[ExI] Is the wave function real?
Jason Resch
jasonresch at gmail.com
Sat Dec 3 17:02:07 UTC 2016
On Sat, Dec 3, 2016 at 10:24 AM, Stuart LaForge <avant at sollegro.com> wrote:
> Jason Resch wrote:
>
> <The wave function is a standard assumption of all QM
> theories/interpretations that accurately describes the evolution of any
> isolated system. The universal wave function just treats the entire
> universe as an isolated system, and applies the regular rules of QM to
> determine how it evolves.>
>
> When I took college chemistry, I was taught the Copenhagen "shut up and
> calculate" interpretation of QM. This was back in 90's. One of the things
> I noticed was my professors were hesitant to discuss anything to do with
> the implications QM might have for the nature of reality.
>
> Because of this, I tended to regard QM as an accurate-as-possible
> epistemic model of the behavior of entities on the lower limit of what we
> can, with sensitive instrumentation, measure. I suspected that the wave
> function itself was a statistical compromise for hidden variables that we
> just didn't have the ability to detect.
>
> Over the years, I have resisted thinking of the wave function as a real
> entity. To my mind, it simply organized and quantified our ignorance about
> the system and its degrees of freedom sort of like Boltzmann entropy. In
> my opinion, to think otherwise would smack of platonism and a dualistic
> world view.
>
> The reason I bring this up is that MWI posits an ontologically real
> Universal Wave Function that I capitalize because, like the Internet, it
> is unique. It represents the wave function of every wave-particle in the
> universe, including those that comprise the observer, entangled into a
> giant wave function with a possibly infinite number of terms.
>
> Infinity sitting somewhere out there in Hilbert space, doling out entire
> universes to observers who roll the quantum dice. I thought it was a bit
> much to swallow. On the flip side, I have always admired MWI for its
> deterministic nature, the fact that it is a better fit with GR,
> decoherence, etc.
>
> So this was all until just yesterday when I found this paper:
>
> http://www.nature.com/nphys/journal/v11/n3/full/nphys3233.html
>
> For those of you trapped behind a paywall, here is the arxive version:
>
> https://arxiv.org/pdf/1412.6213v2.pdf
>
> So now apparently we have empirical evidence suggesting the wave function
> really is real and published in nature, no less. So that rules out about
> one third of the extant interpretations of QM out there, including
> Copenhagen.
>
Interesting, thanks for sharing the link. I am reading through it now.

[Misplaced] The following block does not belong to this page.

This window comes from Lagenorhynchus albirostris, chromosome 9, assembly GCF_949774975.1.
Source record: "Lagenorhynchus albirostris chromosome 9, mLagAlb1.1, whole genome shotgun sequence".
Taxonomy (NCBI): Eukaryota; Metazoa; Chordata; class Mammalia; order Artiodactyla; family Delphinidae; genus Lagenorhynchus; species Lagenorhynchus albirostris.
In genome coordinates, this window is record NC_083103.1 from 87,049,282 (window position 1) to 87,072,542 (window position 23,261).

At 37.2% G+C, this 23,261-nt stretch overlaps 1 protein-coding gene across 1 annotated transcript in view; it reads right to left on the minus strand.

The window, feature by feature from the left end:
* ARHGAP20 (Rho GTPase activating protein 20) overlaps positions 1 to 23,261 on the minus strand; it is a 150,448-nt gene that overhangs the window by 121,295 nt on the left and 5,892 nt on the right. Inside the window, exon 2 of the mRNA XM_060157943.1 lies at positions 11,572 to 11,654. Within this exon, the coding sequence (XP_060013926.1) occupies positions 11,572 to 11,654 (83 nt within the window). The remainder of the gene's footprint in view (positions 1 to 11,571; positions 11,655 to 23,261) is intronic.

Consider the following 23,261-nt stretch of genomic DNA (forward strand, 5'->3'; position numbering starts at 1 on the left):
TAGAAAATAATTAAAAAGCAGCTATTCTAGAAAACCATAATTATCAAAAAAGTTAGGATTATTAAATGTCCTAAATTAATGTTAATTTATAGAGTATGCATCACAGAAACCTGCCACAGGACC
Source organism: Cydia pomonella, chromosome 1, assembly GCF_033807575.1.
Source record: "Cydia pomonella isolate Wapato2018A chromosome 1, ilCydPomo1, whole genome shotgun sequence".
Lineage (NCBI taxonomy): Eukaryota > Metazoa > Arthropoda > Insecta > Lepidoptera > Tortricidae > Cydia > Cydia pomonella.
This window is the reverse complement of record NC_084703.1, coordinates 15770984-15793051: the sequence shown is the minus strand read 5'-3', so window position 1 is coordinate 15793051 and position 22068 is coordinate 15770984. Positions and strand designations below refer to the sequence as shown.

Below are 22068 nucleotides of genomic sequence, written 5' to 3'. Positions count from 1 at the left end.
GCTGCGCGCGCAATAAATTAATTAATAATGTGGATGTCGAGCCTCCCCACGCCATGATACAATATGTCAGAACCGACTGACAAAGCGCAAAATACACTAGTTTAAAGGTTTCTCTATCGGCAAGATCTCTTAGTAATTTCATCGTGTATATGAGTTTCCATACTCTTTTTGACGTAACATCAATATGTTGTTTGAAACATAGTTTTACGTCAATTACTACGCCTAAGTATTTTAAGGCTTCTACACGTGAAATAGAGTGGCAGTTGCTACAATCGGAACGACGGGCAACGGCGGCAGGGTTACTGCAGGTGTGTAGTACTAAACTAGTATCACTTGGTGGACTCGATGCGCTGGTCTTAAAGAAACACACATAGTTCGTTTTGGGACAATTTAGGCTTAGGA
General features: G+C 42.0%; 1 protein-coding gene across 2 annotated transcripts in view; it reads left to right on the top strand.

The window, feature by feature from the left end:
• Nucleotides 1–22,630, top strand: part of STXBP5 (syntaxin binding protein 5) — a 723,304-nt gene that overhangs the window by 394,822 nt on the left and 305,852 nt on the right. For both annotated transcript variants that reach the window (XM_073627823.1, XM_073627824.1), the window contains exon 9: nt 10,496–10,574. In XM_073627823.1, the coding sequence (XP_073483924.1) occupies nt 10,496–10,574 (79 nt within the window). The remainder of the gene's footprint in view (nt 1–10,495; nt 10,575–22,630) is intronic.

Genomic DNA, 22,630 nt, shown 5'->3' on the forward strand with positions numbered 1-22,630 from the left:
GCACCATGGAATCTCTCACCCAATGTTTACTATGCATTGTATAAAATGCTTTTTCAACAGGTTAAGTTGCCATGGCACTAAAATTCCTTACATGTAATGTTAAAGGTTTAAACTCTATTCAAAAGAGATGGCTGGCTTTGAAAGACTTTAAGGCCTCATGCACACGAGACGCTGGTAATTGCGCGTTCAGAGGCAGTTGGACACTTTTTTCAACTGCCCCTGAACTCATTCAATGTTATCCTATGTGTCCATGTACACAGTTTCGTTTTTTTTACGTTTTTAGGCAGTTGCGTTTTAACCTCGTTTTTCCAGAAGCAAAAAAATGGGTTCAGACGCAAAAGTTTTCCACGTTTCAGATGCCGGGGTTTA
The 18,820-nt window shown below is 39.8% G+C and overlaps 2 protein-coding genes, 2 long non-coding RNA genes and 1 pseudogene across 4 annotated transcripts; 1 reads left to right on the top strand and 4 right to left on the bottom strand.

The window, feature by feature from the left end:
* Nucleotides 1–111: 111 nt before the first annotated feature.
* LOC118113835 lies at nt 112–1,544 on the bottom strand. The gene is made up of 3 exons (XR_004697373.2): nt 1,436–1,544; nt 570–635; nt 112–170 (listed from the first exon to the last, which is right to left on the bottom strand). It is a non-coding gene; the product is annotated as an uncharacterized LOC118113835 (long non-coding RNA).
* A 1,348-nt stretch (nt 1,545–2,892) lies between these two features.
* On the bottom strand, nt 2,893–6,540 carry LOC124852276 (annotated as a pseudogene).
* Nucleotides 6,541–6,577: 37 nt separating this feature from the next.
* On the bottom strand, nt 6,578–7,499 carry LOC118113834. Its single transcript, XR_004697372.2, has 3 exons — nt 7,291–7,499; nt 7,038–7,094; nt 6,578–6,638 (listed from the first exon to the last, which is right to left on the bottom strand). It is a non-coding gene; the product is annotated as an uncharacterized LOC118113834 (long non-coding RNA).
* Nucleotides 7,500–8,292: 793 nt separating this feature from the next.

Are you familiar with the book Theory of Nothing by Russell Standish? He
has a free e-book version available at his site:
http://swc2.hccs.edu/kindle/theoryofnothing.pdf
What I found most fascinating about it is that he shows how you can derive
the mathematics of the wave function and other quantum postulates, from a
very simple theory of observation in the context of an infinite reality.
This also suggests that "splitting universes" isn't the correct way to view
what is happening, but rather the infinite instances of our minds are
differentiating as we encounter different information.
Bruno Marchal has taken this a step further, and shown that from
arithmetical realism, the idea that the integers and their additive and
multiplicative relations, are sufficient to explain the appearance of
physical reality including quantum mechanics. In a sense, had his theory
arrived before quantum mechanics, it would have served as a prediction for
the existence of quantum phenomenon:
http://iridia.ulb.ac.be/~marchal/publications/SANE2004MARCHAL.pdf
Are these ideas Platonist? Surely, but I don't think that is a bad thing,
Why should nature be so capricious to only realize a single universe,
history, and set of physical laws? If this universe, with its laws can
sustain itself, why can't other sound mathematical structures do likewise?
I think the block in a lot of people's minds has to do with time. Things in
math don't change. But a thorough understanding of special relativity
suggests block time, our universe can be viewed as a static 4-dimensional
block, with all points in time equally real and always extant. Should this
4-d block be the only such mathematical structure blessed with reality?
Jason
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